After initially issuing a blanket denial of ex-aide Charlotte Bennett’s sexual harassment allegations, New York Governor Andrew Cuomo is now acknowledging that some of his behavior might be misconstrued as “unwanted flirtation.”
“At work sometimes I think I am being playful and make jokes that I think are funny,” a new statement, released on by Cuomo on Sunday evening, reads. “I do, on occasion, tease people in what I think is a good natured way.”
In general terms, Cuomo seems to admit that some of Bennett’s accusations—which included instances of the governor asking about her romantic and sexual preferences—would not be entirely unlike him. But Cuomo frames these sorts of interactions as playful teasing; he maintains that any provocative subtext was unintended and that he never touched anyone inappropriately. (Bennett alleged a nonconsensual kiss.) “I have teased people about their personal lives, their relationships, about getting married or not getting married,” he said. “I mean no offense and only attempt to add some levity and banter to what is very serious business.”
“I now understand that my interactions may have been insensitive or too personal and that some of my comments, given my position, made others feel in ways I never intended,” Cuomo continued. “I acknowledge some of the things I have said have been misinterpreted as an unwanted flirtation. To the extent anyone felt that way, I am truly sorry about that.”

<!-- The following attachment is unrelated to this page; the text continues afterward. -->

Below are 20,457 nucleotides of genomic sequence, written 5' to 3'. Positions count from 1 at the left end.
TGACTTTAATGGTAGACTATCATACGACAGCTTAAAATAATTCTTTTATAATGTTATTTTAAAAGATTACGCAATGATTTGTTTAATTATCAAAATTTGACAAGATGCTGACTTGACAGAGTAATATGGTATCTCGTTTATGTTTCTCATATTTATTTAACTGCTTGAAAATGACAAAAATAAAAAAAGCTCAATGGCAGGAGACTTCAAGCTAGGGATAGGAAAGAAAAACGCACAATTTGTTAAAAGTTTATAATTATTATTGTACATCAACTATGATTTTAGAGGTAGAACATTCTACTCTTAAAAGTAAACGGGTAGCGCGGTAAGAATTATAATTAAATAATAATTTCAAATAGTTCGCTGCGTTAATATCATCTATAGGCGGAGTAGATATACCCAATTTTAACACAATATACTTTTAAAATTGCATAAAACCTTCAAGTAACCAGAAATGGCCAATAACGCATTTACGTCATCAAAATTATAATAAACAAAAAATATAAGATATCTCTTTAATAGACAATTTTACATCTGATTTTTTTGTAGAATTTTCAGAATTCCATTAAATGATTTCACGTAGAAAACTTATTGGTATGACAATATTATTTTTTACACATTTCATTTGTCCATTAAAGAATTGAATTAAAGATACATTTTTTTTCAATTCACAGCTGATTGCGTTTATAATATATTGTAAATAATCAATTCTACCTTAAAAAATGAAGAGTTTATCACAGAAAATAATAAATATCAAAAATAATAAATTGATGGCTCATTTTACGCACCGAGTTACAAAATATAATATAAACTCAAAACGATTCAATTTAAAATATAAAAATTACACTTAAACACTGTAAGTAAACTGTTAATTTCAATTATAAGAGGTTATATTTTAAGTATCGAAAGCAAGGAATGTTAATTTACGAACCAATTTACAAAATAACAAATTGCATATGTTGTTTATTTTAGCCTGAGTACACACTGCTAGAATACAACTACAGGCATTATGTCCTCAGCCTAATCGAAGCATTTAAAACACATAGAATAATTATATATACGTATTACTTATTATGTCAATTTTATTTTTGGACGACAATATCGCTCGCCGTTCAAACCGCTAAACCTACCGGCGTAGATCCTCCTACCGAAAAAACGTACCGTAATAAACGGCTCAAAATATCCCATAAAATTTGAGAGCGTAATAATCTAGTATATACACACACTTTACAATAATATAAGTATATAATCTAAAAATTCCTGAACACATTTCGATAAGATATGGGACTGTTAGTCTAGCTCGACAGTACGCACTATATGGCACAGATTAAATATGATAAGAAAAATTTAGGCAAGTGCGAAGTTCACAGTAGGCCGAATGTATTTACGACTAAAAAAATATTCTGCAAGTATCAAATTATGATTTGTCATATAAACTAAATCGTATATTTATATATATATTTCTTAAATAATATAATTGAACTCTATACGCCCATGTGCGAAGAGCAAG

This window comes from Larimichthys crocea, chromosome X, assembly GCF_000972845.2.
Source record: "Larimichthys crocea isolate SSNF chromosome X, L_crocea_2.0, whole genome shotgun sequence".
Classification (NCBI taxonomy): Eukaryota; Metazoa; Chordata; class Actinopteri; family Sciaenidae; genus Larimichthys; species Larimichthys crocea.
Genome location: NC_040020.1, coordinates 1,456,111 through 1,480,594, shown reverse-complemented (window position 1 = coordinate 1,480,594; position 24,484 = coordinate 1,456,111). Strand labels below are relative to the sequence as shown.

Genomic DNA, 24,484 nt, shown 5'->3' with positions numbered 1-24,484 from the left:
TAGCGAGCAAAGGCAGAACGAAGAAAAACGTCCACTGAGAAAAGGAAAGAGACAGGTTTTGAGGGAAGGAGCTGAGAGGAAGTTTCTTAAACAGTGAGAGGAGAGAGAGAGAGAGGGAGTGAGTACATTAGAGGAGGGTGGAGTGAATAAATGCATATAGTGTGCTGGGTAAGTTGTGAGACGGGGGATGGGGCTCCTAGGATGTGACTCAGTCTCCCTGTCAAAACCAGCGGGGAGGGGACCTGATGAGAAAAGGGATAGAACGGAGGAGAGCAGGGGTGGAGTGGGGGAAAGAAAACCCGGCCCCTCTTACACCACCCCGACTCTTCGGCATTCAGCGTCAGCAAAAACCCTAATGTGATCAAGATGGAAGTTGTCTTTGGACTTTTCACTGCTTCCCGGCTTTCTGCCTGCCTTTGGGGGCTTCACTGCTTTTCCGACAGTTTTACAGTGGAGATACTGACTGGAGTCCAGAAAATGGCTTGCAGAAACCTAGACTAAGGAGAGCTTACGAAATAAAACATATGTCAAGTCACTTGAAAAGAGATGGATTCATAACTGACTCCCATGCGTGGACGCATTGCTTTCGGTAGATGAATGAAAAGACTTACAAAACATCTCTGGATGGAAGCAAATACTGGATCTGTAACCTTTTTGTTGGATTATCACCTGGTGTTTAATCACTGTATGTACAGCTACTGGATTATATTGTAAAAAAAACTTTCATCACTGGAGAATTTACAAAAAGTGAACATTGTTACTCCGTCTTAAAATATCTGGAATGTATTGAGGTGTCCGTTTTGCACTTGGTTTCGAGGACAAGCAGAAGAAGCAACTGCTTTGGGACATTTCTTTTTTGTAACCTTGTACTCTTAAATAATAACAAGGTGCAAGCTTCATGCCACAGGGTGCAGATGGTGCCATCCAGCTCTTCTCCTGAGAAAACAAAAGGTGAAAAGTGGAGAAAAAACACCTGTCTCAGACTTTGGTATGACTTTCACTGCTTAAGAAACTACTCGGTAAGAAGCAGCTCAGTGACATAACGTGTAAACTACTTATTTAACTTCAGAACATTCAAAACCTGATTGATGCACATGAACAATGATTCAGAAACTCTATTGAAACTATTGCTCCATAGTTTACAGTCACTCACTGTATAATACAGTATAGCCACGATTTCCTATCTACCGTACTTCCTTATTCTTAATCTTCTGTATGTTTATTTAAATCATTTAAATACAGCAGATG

Cuomo also asked that anyone harassing Bennett for coming forward with her account immediately stop.
This is an obvious shift in tone from just 48 hours ago, when Cuomo insisted he “never made advances toward Ms. Bennett, nor did I ever intend to act in any way that was inappropriate.” In December, when former advisor Lindsey Boylan made allegations similar to Bennett’s, Cuomo’s office said there was “simply no truth” to her claims. What has changed?
Cuomo now faces an independent investigation from New York Attorney General Letitia James’s office; after coming under fire for appointing a judge of his choice to the case, he has asked James to tap a private lawyer instead. So far, Congresswoman Alexandria Ocasio-Cortez, Senator Kirsten Gillibrand, Senate Majority Leader Chuck Schumer, New York City Mayor Bill de Blasio, and White House Press Secretary Jen Psaki are among those who have expressed support for the investigation.
Cuomo’s new statement is undoubtedly concerned with liability; but it is also part of the carefully choreographed dance Democratic men often perform when they find themselves on the receiving end of sexual misconduct allegations. Having supported the #MeToo movement in the past (and wanting to distinguish themselves from their Republican colleagues) they often find themselves supporting women’s right to “speak out” while simultaneously denying that what they say is true—an objectively untenable position.
Or, as in Cuomo’s case, they might find themselves attempting to craft an apology in the same way they might defuse a bomb, expressing enough remorse to be exonerated, but not so much that they admit guilt.